In other words, if all observed positions are referred to 1855 by precession alone, the formula
a= a + etc.,
8= + etc.,
would represent those taken from the Fundamenta exactly, and all others nearly. But as certain positions are exceptionally incomplete, and others so as a rule, we shall not attempt so to refer them, but shall proceed in the opposite way. We shall compute theoretical places of each star for the epochs of the catalogues. This will be done most conveniently by computing places for epochs at equal intervals, which can then be tested, and afterwards interpolated ; thus saving labor, and securing accuracy.
Table I. contains the assumed values of ao go ho i°. For the stars contained in Bradley, the values of ao and do have been verified by Mr. A. Hall, now Aide at the U. S. Naval Observatory, Washington ; who has recomputed the positions referred to the ecliptic of 1755 from them.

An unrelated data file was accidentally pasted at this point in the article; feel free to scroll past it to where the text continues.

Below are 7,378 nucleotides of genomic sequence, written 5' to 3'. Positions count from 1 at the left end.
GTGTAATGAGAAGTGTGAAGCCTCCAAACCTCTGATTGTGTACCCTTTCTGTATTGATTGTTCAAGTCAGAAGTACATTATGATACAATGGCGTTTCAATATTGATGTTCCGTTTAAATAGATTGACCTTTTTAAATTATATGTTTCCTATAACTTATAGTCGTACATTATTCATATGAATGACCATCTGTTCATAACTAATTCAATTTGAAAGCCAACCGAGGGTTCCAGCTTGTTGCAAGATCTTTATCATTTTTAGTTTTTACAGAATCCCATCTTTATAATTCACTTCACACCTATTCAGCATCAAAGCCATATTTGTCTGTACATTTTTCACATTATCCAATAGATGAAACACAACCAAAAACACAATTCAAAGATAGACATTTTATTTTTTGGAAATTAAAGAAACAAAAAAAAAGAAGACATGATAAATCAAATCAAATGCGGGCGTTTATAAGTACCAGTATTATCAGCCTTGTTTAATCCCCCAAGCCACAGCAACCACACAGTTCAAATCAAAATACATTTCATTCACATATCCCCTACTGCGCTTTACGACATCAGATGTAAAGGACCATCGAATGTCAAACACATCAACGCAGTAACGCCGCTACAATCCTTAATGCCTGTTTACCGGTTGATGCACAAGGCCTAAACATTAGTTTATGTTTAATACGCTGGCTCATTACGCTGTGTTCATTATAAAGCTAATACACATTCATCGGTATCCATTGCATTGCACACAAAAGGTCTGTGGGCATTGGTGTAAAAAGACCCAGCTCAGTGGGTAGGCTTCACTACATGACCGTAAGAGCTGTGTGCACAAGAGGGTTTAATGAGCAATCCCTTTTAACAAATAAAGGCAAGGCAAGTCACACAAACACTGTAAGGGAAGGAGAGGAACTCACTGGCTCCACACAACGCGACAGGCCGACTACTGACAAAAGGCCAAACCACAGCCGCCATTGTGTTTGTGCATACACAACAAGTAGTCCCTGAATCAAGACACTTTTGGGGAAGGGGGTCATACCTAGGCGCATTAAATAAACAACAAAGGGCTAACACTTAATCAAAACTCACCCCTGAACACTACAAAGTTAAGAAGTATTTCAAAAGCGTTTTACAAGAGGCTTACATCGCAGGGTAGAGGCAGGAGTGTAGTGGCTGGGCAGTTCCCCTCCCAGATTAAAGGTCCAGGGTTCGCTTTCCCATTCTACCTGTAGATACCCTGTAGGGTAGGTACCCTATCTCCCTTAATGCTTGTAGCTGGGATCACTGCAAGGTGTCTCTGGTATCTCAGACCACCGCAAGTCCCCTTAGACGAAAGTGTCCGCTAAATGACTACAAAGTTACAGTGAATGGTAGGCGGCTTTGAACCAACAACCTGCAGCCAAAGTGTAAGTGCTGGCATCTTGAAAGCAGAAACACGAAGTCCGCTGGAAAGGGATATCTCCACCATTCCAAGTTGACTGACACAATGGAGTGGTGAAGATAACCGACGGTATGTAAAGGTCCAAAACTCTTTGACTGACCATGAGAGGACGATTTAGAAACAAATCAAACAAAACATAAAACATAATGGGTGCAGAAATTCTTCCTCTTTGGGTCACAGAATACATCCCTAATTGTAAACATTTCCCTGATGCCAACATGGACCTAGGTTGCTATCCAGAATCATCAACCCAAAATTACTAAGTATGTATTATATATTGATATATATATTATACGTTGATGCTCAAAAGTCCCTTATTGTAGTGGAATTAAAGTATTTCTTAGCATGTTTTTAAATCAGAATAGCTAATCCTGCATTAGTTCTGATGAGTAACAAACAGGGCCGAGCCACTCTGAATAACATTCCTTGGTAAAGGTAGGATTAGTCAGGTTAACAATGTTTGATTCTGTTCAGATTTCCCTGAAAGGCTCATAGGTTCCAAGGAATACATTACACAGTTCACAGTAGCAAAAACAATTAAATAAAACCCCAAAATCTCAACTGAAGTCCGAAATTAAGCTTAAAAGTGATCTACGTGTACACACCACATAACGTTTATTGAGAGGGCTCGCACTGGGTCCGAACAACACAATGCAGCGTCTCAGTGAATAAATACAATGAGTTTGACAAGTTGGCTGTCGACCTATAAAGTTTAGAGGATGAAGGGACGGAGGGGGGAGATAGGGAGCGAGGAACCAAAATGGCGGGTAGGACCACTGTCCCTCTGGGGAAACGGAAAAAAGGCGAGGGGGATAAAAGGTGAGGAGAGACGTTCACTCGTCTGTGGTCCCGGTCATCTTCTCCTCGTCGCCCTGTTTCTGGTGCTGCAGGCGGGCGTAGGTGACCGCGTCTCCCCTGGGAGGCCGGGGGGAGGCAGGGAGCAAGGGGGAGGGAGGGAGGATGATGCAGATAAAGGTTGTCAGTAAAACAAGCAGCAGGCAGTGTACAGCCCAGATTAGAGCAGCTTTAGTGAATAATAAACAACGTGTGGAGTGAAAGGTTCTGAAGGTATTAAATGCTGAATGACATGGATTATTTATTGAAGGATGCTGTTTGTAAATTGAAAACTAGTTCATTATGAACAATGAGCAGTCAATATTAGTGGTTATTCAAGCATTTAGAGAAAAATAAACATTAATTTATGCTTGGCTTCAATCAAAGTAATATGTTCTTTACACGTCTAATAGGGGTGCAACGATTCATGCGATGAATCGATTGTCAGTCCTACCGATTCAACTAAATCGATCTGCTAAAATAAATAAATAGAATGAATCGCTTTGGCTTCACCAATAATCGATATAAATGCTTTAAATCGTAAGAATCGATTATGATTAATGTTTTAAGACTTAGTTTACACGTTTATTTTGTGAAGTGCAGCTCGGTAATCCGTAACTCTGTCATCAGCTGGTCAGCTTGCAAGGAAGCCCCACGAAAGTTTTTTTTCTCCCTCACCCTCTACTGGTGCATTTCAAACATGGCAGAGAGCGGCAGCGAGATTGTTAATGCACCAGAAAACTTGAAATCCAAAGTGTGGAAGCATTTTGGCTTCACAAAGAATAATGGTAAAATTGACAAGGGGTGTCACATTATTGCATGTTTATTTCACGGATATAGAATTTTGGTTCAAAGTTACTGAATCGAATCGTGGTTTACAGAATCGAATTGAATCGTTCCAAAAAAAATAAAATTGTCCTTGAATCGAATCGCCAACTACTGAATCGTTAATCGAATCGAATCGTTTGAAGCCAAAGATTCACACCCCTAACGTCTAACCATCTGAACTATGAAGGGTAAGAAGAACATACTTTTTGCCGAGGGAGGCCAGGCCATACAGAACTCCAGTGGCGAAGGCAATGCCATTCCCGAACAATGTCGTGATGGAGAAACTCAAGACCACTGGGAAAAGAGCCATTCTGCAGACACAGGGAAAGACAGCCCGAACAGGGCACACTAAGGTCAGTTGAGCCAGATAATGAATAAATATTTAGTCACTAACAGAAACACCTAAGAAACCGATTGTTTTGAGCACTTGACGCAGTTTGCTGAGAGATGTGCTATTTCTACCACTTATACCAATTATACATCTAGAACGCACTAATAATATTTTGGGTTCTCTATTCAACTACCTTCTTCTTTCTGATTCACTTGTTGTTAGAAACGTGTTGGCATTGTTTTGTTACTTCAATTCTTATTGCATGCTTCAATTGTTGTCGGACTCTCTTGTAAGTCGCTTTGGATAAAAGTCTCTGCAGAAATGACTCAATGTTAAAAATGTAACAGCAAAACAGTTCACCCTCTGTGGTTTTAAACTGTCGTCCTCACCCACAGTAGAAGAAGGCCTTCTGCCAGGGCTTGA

From these values positions for 1810, 1830, 1850, 1870 were computed, and in some cases for 1820, 1840, 1860; using Struve and Peters’s constants. The positions for 1815 were computed independently, and also interpolated as a check. The proper motions (h' i'), and secular variation (in AR.) were computed for 1830 and 1850 ; the former by formulæ which will afterwards be cited with some modifications from Bessel, and the latter by the formula, 01.0284+04.1950 [tg 89 ++] sin 2 a'+0",4481 sin (a'+91°6') tg d'+0.01944 [h'tg d'cosa' ti' sec8" sin a'].
The secular variation in declination is
05.1950 tg 8 sin al? + 04.4481 cos (u' + 91° 6') — 04.01944 h' sin a'.